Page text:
Beware of Tax Scams
Published On March 2nd, 2008

Originally Posted on February, 16th 2008 

Beware of Tax Scams

Along with the tax man come the inevitable new breed of scam artists. Be on guard – criminals who want your personal information use this hectic and confusing time of year to prey on unsuspecting individuals.

Watch out for unscrupulous scammers, who are sending emails that appear to be from the IRS. The content of the emails are often written to persuade you to link to a website that will allow you to update your data or receive important information. Remember, these phony emails are quite sophisticated, and the links send you to what usually appear to be legitimate IRS or government websites. In reality, they are not. These sites will prompt you to divulge private information under the guise of the IRS requiring it, to offer a larger refund, or sometimes, ironically, to protect you from identity theft or loss of privacy.

There are some simple steps you can take to avoid falling prey to one of these scams.

Always Be Suspicious of Emails. Remember, the IRS does NOT initiate communication with taxpayers through email, but rather through the regular mail. If you receive an email that says it’s from the IRS, you should immediately be suspicious and should forward it in its entirety to the IRS, so that they can take steps to shut down the fraudulent and bogus websites. The IRS requests that you forward all questionable emails to phishing@irs.gov.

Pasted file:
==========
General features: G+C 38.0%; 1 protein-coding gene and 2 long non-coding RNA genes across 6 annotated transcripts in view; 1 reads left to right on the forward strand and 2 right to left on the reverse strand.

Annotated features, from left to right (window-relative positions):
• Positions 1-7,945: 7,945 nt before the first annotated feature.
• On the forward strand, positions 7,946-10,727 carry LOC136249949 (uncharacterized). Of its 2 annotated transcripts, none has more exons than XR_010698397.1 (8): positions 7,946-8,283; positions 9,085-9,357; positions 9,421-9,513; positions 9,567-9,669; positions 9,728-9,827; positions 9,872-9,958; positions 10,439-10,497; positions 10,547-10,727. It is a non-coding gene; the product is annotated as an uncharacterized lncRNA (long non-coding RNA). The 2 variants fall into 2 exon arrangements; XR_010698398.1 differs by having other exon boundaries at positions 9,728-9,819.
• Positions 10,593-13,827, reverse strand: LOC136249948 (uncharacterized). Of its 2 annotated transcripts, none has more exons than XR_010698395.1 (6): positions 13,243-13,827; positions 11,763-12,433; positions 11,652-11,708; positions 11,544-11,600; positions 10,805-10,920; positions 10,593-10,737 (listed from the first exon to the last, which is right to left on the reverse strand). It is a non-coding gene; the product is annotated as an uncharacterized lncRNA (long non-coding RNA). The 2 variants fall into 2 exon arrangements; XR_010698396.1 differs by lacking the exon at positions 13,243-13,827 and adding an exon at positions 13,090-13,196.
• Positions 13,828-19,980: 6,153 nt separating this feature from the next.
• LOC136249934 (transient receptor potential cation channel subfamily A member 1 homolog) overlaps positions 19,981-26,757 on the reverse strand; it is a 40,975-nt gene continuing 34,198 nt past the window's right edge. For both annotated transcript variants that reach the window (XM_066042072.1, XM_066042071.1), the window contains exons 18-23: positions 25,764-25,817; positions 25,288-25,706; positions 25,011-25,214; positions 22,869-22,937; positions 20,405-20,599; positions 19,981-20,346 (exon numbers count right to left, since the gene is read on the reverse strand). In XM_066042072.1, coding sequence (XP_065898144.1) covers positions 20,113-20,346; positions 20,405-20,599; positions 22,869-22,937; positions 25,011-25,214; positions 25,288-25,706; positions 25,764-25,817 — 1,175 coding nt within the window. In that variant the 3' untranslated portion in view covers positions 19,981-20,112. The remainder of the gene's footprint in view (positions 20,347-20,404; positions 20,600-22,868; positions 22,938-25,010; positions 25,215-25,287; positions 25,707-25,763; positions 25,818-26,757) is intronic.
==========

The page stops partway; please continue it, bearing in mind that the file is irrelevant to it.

Double Check the URL Address. Keep in mind that all IRS websites begin with the following web address: http://www.irs.gov/. So, if you ever click a link in an email or visit a website that you believe is related to the IRS, the first thing you should do is confirm the website begins with the correct URL address. Remember, sometimes it may “look” legitimate, but is actually an imposter site that is “phishing” for information. So always, always double check the actual URL address before you type any information in the site.

Exercise Extreme Caution with Attachments. When it comes to questionable emails, the best practice is to never open any attachments. That’s because attachments are an extremely common method that hackers use to infect your computer with programs that may harm your computer or steal your personal information–often without you even knowing!

In today’s technological environment, electronic communication offers us tremendous speed and convenience. But it can also be used for unethical purposes by scammers. Most organizations have worked very hard to put strict privacy policies in place. As a result, government agencies and financial institutions will rarely, if ever, ask you to divulge personal information via email.

If you receive any email asking for personal information of any kind, you should immediately be suspicious. When in doubt, call the customer service lines listed on your statements or documents and discuss the email that you received.

 

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